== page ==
Saturday, June 28th, 2014
Years ago, I found that whenever something awesome happened in my career – maybe I got published, or promoted, or launched a project – I wouldn’t take the time to celebrate the achievement. I’m an achiever by nature, the kind who feels like every day starts at zero. Not deliberately marking these moments left me feeling like I wasn’t actually accomplishing anything. “Oh cool, that A List Apart article went up,” I would think, then move on with my day.
Once I realized that this was happening, I decided to be deliberate about marking achievements by eating one donut.
That’s damn fine advice. I too accomplish things and then immediately move onto feeling guilty about not having accomplished some new thing.
Thursday, June 26th, 2014
I recently unfollowed some people on Twitter. Not one because I dislike that person. More of a casual experiment in shaking things up. Just like, ug, a random Foursquare check in, and I don’t know you well enough that that’s fun or interesting for me to read, so unfollow.
I really enjoy Twitter and I want to keep enjoying it. I tend to enjoy things when they feel different once in a while. I just re-arranged my living room and I love it.
I wasn’t expecting feeling so bad about it.
Some people were vocally disappointed. That doesn’t bother me, because that makes me think you have some kind of “get notified if people unfollow you” thing and that seems kinda gross and I actually care less if that’s the case.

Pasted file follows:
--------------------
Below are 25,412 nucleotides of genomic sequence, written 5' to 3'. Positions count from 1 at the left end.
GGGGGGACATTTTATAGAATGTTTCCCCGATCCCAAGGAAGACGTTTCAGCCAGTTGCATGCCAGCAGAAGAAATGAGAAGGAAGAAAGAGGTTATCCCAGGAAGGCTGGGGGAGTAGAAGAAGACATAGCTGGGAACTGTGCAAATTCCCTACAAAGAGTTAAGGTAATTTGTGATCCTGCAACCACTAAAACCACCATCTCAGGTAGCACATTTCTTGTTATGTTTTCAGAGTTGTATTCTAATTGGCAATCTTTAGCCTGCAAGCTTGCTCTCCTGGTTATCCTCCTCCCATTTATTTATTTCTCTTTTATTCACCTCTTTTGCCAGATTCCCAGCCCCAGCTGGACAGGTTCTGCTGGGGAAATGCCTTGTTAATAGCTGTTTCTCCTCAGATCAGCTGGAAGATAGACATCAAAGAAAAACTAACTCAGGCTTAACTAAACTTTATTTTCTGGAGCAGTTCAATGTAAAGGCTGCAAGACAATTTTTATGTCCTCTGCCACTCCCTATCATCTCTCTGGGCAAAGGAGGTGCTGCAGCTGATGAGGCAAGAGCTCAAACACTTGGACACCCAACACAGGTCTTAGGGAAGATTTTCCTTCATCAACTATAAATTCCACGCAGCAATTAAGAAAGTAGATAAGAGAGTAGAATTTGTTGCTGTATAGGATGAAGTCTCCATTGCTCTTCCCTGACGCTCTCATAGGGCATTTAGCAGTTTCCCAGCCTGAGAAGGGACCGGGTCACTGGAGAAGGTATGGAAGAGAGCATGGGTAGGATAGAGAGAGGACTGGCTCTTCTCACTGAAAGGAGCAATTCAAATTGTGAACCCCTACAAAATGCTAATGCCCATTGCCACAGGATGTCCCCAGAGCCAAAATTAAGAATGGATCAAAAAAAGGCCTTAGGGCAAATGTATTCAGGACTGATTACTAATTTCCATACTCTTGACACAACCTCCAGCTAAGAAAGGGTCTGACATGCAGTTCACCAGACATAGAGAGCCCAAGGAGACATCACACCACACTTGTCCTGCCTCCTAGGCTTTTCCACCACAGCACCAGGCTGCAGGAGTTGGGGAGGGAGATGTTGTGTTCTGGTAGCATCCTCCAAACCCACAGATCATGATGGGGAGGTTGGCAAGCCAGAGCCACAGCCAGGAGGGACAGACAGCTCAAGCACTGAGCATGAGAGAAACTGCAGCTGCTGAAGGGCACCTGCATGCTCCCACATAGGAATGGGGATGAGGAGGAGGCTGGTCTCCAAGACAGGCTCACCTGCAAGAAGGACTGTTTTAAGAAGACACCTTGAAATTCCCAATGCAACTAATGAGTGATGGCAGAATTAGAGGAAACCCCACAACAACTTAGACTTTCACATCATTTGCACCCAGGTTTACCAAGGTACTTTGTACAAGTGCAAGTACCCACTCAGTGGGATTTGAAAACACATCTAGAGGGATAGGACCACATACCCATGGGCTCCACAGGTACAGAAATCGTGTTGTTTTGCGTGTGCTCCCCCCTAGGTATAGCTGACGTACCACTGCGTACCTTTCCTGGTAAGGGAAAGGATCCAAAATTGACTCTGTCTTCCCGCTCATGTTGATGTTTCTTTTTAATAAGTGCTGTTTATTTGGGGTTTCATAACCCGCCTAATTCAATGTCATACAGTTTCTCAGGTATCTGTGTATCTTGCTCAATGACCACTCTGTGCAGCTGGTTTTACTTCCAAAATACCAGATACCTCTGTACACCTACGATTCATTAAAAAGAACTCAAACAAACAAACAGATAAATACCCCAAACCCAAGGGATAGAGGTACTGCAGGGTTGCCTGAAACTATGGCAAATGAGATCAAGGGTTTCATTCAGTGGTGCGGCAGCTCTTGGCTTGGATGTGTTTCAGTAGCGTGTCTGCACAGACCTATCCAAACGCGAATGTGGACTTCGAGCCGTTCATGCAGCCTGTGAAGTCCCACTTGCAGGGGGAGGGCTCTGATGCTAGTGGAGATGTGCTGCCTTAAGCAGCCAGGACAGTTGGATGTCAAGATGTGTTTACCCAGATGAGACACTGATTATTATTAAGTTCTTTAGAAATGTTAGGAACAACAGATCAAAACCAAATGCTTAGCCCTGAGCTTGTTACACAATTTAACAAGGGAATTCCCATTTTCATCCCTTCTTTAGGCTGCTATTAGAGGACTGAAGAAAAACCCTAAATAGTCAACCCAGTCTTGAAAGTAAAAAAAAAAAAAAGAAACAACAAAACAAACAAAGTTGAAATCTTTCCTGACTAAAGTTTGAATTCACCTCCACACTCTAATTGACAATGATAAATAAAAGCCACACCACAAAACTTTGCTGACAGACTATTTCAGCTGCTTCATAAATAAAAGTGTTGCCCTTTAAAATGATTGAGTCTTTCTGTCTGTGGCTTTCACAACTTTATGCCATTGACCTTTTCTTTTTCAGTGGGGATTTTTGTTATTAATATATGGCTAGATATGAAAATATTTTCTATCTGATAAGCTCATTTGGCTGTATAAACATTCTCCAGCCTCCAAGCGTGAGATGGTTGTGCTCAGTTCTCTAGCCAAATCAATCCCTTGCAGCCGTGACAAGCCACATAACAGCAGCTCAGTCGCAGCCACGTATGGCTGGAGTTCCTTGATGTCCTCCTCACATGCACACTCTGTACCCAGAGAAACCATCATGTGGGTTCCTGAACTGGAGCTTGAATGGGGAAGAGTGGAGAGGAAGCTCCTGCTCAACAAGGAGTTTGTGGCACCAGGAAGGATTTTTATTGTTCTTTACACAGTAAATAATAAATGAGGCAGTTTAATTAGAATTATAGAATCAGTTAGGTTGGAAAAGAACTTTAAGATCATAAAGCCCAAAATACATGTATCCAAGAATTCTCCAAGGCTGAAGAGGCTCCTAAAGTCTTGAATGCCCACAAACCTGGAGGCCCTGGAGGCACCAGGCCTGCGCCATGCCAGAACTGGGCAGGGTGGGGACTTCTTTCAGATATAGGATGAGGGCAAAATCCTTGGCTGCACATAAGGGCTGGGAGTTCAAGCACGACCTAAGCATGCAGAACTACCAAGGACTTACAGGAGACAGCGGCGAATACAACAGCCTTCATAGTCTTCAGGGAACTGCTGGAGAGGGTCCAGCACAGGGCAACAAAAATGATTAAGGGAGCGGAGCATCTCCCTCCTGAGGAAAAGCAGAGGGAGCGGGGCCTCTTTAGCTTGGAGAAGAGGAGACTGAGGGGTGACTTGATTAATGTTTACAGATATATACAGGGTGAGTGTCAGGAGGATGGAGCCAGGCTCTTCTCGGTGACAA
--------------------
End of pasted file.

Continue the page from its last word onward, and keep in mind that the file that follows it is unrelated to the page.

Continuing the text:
I just feel generally like a jerk when I click the unfollow button. I kept doing it, I think, because I want to explore that feeling. This is a button on a website. I don’t want buttons on websites to have very much emotional sway over me. If I need to press one a bunch of times so it feels less, I think that’s probably good for me.
This might help. Please know that whether or not I follow you on Twitter has little bearing on if I like you as a person or not. I probably do like you as a person. I tend to get along with people. I’m happy to talk to you, time permitting. We can even talk on Twitter, we don’t have to follow each other to do that.
Related: I think I do a pretty good job of not caring if someone follows me or not, but I need to work on that too.
I’m not going to end this with some big over-reaching thought like “let’s all try to care a little less about social media.” You can care about whatever you want to care about. I’m going to do that too, and let it ebb and flow over time.
Friday, June 20th, 2014
People are pretty up in arms about Washboard. They sell you a $10 roll of quarters for $15.
Thursday, June 19th, 2014
I loved this so much. I have to watch it from time to time.
Wednesday, June 11th, 2014
Tuesday, June 10th, 2014
There is a recent trend in browsers that they are hiding all but the root domain in the “URL bar”. So for instance:
I’ve read lots of opinions about it, ranging from the profoundly butthurt, to ‘this was inevitable’, to ‘this is good for the web’.
I think a lot of it depends on how the UI actually plays out. If you could never see the full current URL, that would clearly be bad. It would limit the ability to copy and paste it and share it or do whatever you needed to do with it. URLs will probably always be how the web operates, so this isn’t a step toward some URL-free web or anything crazy like that.
If it’s a setting I can change, cool, no big deal then. It might just be an aesthetic thing based on the limited screen space on mobile devices and hey whatever. I’ve even heard it argued it’s a security thing because it makes very clear exactly what site you are on, which can get tricky for non-webby folks what with all the weird crap in URL’s sometimes, especially tricky subdomains.
Most importantly: I think if you really care about this and want this change nipped in the bud, you should tell browser makers that it’s annoying because it makes something you’re actually trying to do harder. That’s the kind of thing businesses respond do, real UX, not theoretical loosening of web principals.